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Detroit Pistons draft grades roundup, vote in our grade polls (that work!)

Dan Feldman of PistonPowered: B+

Instead of completely changing the team’s identity, Monroe should allow the Pistons to remain a half-court team. That only speeds up the rebuilding process – especially given how NBA-ready Monroe appears. With the possible exceptions of Kevin Love and Elton Brand, Monroe is the most fundamentally-sound big man out of college since Tim Duncan.

In all honesty, the pick probably doesn’t matter much. As much we were spoiled by Jonas Jerebko and Mehmet Okur, most second-rounders never make an impact. But it’s the logic – or lack thereof – behind the White pick that bothers me.

White might be the best athlete in the draft. He’s fast and can jump. He doesn’t draw a lot of fouls or pass extremely well. He’s built for the fastbreak.

So, how does he fit?

You obviously don’t cater your system to a second-round pick. But White obviously doesn’t fit with Detroit’s system.

Chad Ford of ESPN: A-

The Pistons started the night addressing a major need and ended the night swinging for the fences with one of the best young talents in the draft.

Taking Monroe at No. 7 wasn’t the Pistons’ original hope; they wanted DeMarcus Cousins. But Monroe was the second-best big man on the board, and he brings a lot to the table. He’s the draft’s best-passing big man, he competes on the boards, and he has some sophistication to his offensive repertoire. On the other hand, he doesn’t have the elite athleticism or length the Pistons really desire.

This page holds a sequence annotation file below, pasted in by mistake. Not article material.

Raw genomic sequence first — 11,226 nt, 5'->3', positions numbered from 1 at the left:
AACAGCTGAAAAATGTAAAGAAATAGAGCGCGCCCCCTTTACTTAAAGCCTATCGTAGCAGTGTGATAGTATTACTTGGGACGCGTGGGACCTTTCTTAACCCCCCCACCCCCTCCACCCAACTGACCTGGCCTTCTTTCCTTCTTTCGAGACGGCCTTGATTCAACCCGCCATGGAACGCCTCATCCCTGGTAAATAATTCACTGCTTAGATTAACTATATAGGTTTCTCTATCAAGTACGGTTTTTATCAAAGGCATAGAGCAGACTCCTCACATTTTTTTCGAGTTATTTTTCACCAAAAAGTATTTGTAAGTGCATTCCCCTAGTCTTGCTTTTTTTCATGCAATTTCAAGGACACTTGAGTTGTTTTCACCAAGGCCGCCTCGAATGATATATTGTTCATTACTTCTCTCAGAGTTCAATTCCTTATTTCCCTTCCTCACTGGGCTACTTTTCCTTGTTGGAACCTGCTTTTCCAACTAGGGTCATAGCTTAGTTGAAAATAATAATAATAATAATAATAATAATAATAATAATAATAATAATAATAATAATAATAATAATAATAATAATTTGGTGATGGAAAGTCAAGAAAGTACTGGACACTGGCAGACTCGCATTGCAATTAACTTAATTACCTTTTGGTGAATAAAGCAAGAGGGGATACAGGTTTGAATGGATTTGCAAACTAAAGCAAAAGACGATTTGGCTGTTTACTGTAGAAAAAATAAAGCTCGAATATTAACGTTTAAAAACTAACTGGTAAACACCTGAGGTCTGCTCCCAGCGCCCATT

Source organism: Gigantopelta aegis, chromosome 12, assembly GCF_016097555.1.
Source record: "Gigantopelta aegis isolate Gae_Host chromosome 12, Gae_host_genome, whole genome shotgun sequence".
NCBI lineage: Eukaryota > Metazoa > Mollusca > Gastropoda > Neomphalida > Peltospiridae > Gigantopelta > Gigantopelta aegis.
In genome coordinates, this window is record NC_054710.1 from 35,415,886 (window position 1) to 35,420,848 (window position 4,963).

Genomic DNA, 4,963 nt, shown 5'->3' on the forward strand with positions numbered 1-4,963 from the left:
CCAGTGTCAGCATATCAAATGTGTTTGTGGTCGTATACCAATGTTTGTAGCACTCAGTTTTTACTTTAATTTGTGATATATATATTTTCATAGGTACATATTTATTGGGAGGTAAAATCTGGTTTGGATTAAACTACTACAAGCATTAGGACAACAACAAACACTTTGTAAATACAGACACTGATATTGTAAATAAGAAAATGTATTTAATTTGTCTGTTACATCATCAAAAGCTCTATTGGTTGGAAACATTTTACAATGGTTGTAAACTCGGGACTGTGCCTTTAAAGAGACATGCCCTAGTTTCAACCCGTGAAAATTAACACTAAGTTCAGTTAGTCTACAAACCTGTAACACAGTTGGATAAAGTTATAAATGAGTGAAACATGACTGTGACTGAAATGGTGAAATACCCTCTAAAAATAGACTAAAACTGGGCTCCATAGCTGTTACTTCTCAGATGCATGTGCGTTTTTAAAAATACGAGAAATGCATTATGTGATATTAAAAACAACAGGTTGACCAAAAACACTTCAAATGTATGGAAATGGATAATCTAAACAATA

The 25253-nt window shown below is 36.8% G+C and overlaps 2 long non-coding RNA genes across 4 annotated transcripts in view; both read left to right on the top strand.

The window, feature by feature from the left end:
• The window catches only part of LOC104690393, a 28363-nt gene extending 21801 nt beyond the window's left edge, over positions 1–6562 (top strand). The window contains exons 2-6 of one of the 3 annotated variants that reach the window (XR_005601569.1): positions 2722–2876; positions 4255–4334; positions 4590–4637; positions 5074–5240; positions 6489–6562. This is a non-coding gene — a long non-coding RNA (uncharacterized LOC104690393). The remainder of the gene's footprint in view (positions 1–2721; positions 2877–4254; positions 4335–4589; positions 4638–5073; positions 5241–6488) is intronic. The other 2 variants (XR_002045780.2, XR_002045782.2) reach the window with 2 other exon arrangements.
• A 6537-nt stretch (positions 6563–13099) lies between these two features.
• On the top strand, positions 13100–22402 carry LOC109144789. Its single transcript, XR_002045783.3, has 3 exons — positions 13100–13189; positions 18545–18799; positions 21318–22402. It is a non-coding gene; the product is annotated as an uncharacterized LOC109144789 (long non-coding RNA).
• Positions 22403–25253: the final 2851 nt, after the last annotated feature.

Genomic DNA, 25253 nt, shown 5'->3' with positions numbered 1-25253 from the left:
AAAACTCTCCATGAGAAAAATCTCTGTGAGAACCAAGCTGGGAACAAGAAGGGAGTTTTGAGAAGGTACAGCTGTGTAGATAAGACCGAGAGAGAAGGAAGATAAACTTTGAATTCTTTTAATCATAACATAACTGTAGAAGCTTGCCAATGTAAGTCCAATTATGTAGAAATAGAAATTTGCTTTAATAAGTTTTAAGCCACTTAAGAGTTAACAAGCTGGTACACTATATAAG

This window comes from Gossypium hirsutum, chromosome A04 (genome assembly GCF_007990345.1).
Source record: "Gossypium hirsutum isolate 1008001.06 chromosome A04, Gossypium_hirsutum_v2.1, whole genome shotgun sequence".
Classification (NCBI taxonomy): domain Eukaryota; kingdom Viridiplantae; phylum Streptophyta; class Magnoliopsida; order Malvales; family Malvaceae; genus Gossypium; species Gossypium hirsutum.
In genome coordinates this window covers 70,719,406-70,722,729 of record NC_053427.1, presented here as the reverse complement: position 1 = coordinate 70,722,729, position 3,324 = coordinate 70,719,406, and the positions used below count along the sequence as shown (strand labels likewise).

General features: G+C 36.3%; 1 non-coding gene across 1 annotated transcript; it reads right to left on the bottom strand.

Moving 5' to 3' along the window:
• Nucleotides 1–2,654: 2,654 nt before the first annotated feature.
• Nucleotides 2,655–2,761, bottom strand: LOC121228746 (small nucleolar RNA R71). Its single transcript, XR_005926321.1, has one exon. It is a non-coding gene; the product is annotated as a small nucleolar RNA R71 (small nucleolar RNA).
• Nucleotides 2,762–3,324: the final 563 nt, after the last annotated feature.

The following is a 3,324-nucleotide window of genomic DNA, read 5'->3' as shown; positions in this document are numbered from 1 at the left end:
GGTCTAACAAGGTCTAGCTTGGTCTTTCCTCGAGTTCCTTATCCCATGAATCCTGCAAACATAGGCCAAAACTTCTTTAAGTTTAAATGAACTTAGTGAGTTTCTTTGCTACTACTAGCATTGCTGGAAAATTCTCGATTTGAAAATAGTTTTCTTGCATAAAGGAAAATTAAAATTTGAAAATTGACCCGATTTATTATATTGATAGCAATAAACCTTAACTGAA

With their second-round pick, the Pistons went the opposite direction. White isn’t as skilled or fundamentally sound as Monroe, but he is one of this draft’s best athletes and has the versatility to play both backcourt positions. If not for his off year, he would’ve been a potential lottery pick based on his physical tools, so getting him at No. 36 was a steal.

While Pistons president Joe Dumars certainly didn’t solve all the team’s problems in the draft, he did take another important rebuilding step.

Chris Mannix of Sports Illustrated: B+

Greg Monroe fell into the center-less Pistons’ lap at No. 7, and they pounced. Monroe is a terrific passer with burgeoning offensive skills and should instantly upgrade a Detroit lineup that was forced to give an aging Ben Wallace extended minutes last season. In time, Monroe could develop into a front-of-the-line starting center. Second-rounder Terrico White is a superb athlete who can play limited minutes at both guard positions. If he makes the team, White could provide added protection should the Pistons part ways with Richard Hamilton.

Dave Del Grande of CBSSports.com: A (Monroe), B (White)

Monroe:

A pass-first big man means even more shots for Ben Gordon. That can’t be a step in the right direction.

White:

Nice fill-in talent if the Pistons choose to unload Tayshaun Prince and head in a new direction.

Tony Meija of Pro Basketball News: A+

Greg Monroe is exactly the type of presence the Pistons have been lacking, capable of facilitating fluidity in a halfcourt offense. They were fortunate that the Warriors went with Ekpe Udoh, who while better defensively, isn’t as proficient a post threat. Monroe may be most ready to contribute of any of this draft’s elite bigs, giving Detroit an opportunity to bounce back quickly. Second-rounder Terrico White has the tools to play at this level if he gains consistency. Good stuff out of Joe Dumars, Scott Perry and the crew.